Preferably, the thermal recording film is the one recited above.

BRIEF DESCRIPTION OF THE DRAWINGS

FIG. 1 is a schematic view showing conceptually an embodiment of a thermal image recording apparatus that can be employed to implement the thermal image recording method of the invention; and

FIG. 2 is a schematic cross section of an embodiment of the thermal recording film of the invention.

DETAILED DESCRIPTION OF THE INVENTION

The thermal recording film of the invention and the method of thermal image recording using the film will now be described in detail with reference to the preferred embodiment illustrated in the accompanying drawings.

FIG. 1 shows schematically an embodiment of a thermal image recording apparatus that can implement the thermal image recording method of the invention using the thermal recording films of the invention. The thermal image recording apparatus generally indicated by 10 in FIG. 1 and which is hereunder simply referred to as a "recording apparatus" performs thermal image recording on thermal recording films of a given size, say, B4 (namely, thermal recording films in the form of cut sheets, which are hereunder referred to as "thermal films A"). The apparatus 10 comprises a loading section 14 where a magazine 24 containing thermal films A is loaded, a feed/transport section 16, a record/transport section 18, a recording section 20 performing thermal image recording on the thermal films A by means of the thermal head 66, and an ejecting section 22.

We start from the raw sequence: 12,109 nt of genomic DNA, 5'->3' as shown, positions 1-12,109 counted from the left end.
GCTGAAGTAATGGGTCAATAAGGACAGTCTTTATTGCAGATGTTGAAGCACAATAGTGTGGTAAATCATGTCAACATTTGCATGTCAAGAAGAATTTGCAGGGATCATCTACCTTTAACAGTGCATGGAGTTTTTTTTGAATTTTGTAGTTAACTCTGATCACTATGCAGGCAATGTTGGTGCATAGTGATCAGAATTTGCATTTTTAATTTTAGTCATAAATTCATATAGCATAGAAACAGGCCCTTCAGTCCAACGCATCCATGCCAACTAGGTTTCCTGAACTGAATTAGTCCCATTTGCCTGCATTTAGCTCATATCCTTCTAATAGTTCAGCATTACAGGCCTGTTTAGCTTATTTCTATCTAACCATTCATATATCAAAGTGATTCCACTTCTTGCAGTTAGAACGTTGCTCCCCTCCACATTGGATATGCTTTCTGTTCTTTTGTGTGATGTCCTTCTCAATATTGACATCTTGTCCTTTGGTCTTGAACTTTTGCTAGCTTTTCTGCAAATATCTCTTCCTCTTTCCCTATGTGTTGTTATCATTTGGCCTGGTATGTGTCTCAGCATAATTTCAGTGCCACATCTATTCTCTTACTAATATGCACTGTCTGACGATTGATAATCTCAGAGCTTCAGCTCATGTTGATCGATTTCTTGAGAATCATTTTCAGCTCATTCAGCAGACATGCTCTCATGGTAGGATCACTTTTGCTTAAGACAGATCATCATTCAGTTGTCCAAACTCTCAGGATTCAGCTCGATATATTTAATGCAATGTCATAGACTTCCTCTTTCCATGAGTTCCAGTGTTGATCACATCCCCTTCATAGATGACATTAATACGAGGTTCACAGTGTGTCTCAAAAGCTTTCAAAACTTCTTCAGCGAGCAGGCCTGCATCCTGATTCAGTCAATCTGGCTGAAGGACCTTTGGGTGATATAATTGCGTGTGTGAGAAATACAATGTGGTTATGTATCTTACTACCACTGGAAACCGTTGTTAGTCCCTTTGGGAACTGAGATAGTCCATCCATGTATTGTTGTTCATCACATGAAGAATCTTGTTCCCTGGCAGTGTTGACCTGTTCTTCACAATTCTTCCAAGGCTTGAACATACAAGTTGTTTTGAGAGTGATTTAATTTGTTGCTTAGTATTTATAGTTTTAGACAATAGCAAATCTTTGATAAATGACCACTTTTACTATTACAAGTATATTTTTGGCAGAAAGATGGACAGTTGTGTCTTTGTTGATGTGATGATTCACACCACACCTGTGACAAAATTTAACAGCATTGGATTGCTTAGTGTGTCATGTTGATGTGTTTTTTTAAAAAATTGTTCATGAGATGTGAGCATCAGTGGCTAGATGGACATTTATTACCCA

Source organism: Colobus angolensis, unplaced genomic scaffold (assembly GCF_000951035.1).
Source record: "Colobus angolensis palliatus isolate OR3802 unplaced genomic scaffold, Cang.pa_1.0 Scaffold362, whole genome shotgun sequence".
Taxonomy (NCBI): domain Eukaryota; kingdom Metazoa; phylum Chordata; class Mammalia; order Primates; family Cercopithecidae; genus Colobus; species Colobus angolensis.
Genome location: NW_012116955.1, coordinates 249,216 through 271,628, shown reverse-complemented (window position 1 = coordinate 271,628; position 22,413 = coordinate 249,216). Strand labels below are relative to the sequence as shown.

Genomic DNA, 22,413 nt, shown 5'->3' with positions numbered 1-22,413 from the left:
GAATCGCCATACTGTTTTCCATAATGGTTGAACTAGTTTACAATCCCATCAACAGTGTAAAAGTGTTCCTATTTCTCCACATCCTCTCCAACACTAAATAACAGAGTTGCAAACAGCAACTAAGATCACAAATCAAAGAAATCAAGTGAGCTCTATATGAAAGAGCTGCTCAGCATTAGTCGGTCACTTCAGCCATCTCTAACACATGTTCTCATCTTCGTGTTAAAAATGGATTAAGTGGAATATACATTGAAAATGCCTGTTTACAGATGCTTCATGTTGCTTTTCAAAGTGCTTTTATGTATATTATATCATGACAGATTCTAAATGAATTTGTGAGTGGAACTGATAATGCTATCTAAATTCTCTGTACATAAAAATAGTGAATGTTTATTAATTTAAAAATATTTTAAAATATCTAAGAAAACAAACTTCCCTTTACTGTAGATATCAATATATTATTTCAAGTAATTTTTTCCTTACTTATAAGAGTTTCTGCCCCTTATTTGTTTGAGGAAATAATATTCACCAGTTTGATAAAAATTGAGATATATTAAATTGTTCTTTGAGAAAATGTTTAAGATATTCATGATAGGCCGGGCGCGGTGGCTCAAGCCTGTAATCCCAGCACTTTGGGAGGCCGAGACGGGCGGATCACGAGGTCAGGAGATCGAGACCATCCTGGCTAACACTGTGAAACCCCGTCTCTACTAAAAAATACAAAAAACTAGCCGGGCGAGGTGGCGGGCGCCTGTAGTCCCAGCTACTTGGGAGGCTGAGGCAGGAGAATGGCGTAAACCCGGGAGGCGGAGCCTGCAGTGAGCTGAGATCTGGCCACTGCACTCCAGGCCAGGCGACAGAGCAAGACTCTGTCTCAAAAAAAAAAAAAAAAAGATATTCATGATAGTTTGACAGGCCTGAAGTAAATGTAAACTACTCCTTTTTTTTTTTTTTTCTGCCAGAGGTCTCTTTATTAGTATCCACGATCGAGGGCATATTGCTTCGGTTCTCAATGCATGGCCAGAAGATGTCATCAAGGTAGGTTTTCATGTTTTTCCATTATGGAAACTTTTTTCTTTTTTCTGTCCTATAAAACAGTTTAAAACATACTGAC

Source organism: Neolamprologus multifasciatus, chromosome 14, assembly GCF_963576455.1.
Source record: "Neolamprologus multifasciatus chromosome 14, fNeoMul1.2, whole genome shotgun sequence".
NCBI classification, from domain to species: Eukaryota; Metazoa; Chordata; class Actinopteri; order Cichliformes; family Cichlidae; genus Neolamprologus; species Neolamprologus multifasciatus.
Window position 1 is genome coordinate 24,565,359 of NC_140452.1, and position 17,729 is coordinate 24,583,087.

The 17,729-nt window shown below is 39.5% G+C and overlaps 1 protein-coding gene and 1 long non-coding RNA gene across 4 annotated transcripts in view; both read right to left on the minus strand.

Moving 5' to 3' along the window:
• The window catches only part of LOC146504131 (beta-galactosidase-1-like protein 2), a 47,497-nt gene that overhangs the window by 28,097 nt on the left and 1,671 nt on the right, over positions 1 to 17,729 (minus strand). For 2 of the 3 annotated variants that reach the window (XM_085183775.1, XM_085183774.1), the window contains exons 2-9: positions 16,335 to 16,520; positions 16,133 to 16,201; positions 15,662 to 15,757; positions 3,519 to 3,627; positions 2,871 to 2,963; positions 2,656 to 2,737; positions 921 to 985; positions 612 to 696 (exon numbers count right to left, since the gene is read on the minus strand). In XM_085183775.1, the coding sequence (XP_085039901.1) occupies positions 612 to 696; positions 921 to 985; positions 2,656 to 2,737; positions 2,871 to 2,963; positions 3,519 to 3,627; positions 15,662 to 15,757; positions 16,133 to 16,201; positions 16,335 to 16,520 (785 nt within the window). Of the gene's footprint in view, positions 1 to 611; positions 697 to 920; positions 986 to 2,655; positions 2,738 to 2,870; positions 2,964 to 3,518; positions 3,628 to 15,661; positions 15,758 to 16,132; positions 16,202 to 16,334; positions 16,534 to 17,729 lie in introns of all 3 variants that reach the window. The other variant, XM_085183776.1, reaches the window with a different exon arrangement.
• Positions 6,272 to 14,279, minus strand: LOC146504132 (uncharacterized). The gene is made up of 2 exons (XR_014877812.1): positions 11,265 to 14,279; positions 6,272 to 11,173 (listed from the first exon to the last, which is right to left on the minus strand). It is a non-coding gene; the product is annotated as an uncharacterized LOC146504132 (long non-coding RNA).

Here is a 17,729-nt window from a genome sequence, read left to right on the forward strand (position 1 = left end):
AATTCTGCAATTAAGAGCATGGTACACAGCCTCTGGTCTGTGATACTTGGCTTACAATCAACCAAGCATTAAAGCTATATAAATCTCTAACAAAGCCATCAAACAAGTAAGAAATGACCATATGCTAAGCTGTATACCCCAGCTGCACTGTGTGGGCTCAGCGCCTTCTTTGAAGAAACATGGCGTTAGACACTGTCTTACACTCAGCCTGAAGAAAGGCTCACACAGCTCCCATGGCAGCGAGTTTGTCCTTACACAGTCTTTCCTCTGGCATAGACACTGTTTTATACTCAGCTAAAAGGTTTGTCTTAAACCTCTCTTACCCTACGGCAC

The thermal head 66 is connected to processing means 80 which optionally performs image processing on the image to be recorded on the thermal film A such that it will come out correctly when it is viewed from the side opposite to the recording surface.